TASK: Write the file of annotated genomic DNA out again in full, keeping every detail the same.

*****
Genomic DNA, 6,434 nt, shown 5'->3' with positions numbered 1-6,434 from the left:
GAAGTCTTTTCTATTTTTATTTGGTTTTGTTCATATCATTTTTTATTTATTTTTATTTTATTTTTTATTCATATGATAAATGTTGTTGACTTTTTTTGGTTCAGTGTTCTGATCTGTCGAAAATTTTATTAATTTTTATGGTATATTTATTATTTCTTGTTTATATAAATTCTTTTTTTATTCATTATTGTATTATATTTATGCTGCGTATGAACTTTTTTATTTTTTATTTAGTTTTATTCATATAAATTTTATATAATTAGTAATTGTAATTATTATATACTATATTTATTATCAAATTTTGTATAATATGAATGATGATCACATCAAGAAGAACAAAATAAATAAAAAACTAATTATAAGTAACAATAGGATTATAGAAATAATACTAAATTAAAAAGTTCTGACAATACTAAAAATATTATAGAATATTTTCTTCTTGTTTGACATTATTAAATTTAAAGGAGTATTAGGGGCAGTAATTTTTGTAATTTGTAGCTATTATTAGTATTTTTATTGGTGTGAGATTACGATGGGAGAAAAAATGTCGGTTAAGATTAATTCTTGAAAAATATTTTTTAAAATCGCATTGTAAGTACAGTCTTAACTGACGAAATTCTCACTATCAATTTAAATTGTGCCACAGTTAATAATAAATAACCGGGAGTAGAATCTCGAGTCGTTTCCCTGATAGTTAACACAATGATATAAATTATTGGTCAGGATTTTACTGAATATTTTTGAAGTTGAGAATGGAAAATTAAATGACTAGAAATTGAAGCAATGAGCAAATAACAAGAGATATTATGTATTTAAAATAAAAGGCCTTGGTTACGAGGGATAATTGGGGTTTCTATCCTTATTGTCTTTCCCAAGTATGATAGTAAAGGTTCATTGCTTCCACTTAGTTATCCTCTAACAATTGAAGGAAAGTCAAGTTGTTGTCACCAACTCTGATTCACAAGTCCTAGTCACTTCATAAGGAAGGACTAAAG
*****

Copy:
Genomic DNA, 6,434 nt, shown 5'->3' with positions numbered 1-6,434 from the left:
GAAGTCTTTTCTATTTTTATTTGGTTTTGTTCATATCATTTTTTATTTATTTTTATTTTATTTTTTATTCATATGATAAATGTTGTTGACTTTTTTTGGTTCAGTGTTCTGATCTGTCGAAAATTTTATTAATTTTTATGGTATATTTATTATTTCTTGTTTATATAAATTCTTTTTTTATTCATTATTGTATTATATTTATGCTGCGTATGAACTTTTTTATTTTTTATTTAGTTTTATTCATATAAATTTTATATAATTAGTAATTGTAATTATTATATACTATATTTATTATCAAATTTTGTATAATATGAATGATGATCACATCAAGAAGAACAAAATAAATAAAAAACTAATTATAAGTAACAATAGGATTATAGAAATAATACTAAATTAAAAAGTTCTGACAATACTAAAAATATTATAGAATATTTTCTTCTTGTTTGACATTATTAAATTTAAAGGAGTATTAGGGGCAGTAATTTTTGTAATTTGTAGCTATTATTAGTATTTTTATTGGTGTGAGATTACGATGGGAGAAAAAATGTCGGTTAAGATTAATTCTTGAAAAATATTTTTTAAAATCGCATTGTAAGTACAGTCTTAACTGACGAAATTCTCACTATCAATTTAAATTGTGCCACAGTTAATAATAAATAACCGGGAGTAGAATCTCGAGTCGTTTCCCTGATAGTTAACACAATGATATAAATTATTGGTCAGGATTTTACTGAATATTTTTGAAGTTGAGAATGGAAAATTAAATGACTAGAAATTGAAGCAATGAGCAAATAACAAGAGATATTATGTATTTAAAATAAAAGGCCTTGGTTACGAGGGATAATTGGGGTTTCTATCCTTATTGTCTTTCCCAAGTATGATAGTAAAGGTTCATTGCTTCCACTTAGTTATCCTCTAACAATTGAAGGAAAGTCAAGTTGTTGTCACCAACTCTGATTCACAAGTCCTAGTCACTTCATAAGGAAGGACTAAAG